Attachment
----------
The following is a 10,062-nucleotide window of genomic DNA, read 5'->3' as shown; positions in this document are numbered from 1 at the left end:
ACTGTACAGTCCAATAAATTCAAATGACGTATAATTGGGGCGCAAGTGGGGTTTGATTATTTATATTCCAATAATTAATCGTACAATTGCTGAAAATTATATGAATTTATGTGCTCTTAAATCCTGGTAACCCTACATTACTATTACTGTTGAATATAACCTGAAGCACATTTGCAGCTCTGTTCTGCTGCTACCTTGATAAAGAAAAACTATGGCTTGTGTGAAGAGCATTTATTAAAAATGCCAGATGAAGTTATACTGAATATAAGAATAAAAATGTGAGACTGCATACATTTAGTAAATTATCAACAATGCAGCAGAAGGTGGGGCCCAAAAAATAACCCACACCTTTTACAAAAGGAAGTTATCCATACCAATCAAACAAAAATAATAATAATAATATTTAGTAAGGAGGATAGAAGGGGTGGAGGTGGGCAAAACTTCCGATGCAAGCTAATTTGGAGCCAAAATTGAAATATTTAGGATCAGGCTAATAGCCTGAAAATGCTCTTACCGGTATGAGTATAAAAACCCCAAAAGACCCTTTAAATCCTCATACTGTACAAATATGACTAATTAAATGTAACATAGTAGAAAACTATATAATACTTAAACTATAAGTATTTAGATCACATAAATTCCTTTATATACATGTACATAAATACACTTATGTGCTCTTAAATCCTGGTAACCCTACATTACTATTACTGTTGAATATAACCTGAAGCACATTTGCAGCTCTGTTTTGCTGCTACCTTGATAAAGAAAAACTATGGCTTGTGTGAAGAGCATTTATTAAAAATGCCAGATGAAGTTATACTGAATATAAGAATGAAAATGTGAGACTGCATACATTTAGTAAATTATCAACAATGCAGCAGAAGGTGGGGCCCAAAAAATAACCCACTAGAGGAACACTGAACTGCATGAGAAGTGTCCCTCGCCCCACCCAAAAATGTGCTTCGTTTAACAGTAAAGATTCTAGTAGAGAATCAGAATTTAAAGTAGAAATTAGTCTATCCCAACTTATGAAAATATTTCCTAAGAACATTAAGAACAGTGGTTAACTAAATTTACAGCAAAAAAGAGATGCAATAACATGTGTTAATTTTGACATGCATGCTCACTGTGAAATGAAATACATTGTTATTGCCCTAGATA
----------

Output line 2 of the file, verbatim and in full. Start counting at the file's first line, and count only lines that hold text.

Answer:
ACTGTACAGTCCAATAAATTCAAATGACGTATAATTGGGGCGCAAGTGGGGTTTGATTATTTATATTCCAATAATTAATCGTACAATTGCTGAAAATTATATGAATTTATGTGCTCTTAAATCCTGGTAACCCTACATTACTATTACTGTTGAATATAACCTGAAGCACATTTGCAGCTCTGTTCTGCTGCTACCTTGATAAAGAAAAACTATGGCTTGTGTGAAGAGCATTTATTAAAAATGCCAGATGAAGTTATACTGAATATAAGAATAAAAATGTGAGACTGCATACATTTAGTAAATTATCAACAATGCAGCAGAAGGTGGGGCCCAAAAAATAACCCACACCTTTTACAAAAGGAAGTTATCCATACCAATCAAACAAAAATAATAATAATAATATTTAGTAAGGAGGATAGAAGGGGTGGAGGTGGGCAAAACTTCCGATGCAAGCTAATTTGGAGCCAAAATTGAAATATTTAGGATCAGGCTAATAGCCTGAAAATGCTCTTACCGGTATGAGTATAAAAACCCCAAAAGACCCTTTAAATCCTCATACTGTACAAATATGACTAATTAAATGTAACATAGTAGAAAACTATATAATACTTAAACTATAAGTATTTAGATCACATAAATTCCTTTATATACATGTACATAAATACACTTATGTGCTCTTAAATCCTGGTAACCCTACATTACTATTACTGTTGAATATAACCTGAAGCACATTTGCAGCTCTGTTTTGCTGCTACCTTGATAAAGAAAAACTATGGCTTGTGTGAAGAGCATTTATTAAAAATGCCAGATGAAGTTATACTGAATATAAGAATGAAAATGTGAGACTGCATACATTTAGTAAATTATCAACAATGCAGCAGAAGGTGGGGCCCAAAAAATAACCCACTAGAGGAACACTGAACTGCATGAGAAGTGTCCCTCGCCCCACCCAAAAATGTGCTTCGTTTAACAGTAAAGATTCTAGTAGAGAATCAGAATTTAAAGTAGAAATTAGTCTATCCCAACTTATGAAAATATTTCCTAAGAACATTAAGAACAGTGGTTAACTAAATTTACAGCAAAAAAGAGATGCAATAACATGTGTTAATTTTGACATGCATGCTCACTGTGAAATGAAATACATTGTTATTGCCCTAGATA